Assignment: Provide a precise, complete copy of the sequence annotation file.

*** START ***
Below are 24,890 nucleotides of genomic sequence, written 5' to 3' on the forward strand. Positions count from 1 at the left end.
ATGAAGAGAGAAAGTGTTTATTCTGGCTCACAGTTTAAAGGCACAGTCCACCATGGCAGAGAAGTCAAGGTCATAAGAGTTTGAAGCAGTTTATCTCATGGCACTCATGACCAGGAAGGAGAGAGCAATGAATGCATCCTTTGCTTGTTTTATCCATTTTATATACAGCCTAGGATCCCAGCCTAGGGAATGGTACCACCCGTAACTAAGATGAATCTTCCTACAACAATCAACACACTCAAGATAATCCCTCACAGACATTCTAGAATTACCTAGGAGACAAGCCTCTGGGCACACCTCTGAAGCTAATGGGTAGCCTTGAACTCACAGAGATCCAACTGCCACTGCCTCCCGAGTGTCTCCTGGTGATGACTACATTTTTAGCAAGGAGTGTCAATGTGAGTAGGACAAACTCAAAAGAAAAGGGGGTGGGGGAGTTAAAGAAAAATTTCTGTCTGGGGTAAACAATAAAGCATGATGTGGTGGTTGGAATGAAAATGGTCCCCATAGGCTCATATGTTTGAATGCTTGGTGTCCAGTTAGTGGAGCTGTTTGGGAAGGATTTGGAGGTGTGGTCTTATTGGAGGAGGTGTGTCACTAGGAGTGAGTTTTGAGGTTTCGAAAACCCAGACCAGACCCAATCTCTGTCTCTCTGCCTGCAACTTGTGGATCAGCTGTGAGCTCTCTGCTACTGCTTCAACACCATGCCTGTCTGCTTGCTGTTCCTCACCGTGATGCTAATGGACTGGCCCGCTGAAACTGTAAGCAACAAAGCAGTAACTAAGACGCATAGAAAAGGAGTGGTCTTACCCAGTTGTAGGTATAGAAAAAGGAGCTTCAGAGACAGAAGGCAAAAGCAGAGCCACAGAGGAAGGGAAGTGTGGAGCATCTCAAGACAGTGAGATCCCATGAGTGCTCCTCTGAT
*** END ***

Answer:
Below are 24,890 nucleotides of genomic sequence, written 5' to 3' on the forward strand. Positions count from 1 at the left end.
ATGAAGAGAGAAAGTGTTTATTCTGGCTCACAGTTTAAAGGCACAGTCCACCATGGCAGAGAAGTCAAGGTCATAAGAGTTTGAAGCAGTTTATCTCATGGCACTCATGACCAGGAAGGAGAGAGCAATGAATGCATCCTTTGCTTGTTTTATCCATTTTATATACAGCCTAGGATCCCAGCCTAGGGAATGGTACCACCCGTAACTAAGATGAATCTTCCTACAACAATCAACACACTCAAGATAATCCCTCACAGACATTCTAGAATTACCTAGGAGACAAGCCTCTGGGCACACCTCTGAAGCTAATGGGTAGCCTTGAACTCACAGAGATCCAACTGCCACTGCCTCCCGAGTGTCTCCTGGTGATGACTACATTTTTAGCAAGGAGTGTCAATGTGAGTAGGACAAACTCAAAAGAAAAGGGGGTGGGGGAGTTAAAGAAAAATTTCTGTCTGGGGTAAACAATAAAGCATGATGTGGTGGTTGGAATGAAAATGGTCCCCATAGGCTCATATGTTTGAATGCTTGGTGTCCAGTTAGTGGAGCTGTTTGGGAAGGATTTGGAGGTGTGGTCTTATTGGAGGAGGTGTGTCACTAGGAGTGAGTTTTGAGGTTTCGAAAACCCAGACCAGACCCAATCTCTGTCTCTCTGCCTGCAACTTGTGGATCAGCTGTGAGCTCTCTGCTACTGCTTCAACACCATGCCTGTCTGCTTGCTGTTCCTCACCGTGATGCTAATGGACTGGCCCGCTGAAACTGTAAGCAACAAAGCAGTAACTAAGACGCATAGAAAAGGAGTGGTCTTACCCAGTTGTAGGTATAGAAAAAGGAGCTTCAGAGACAGAAGGCAAAAGCAGAGCCACAGAGGAAGGGAAGTGTGGAGCATCTCAAGACAGTGAGATCCCATGAGTGCTCCTCTGAT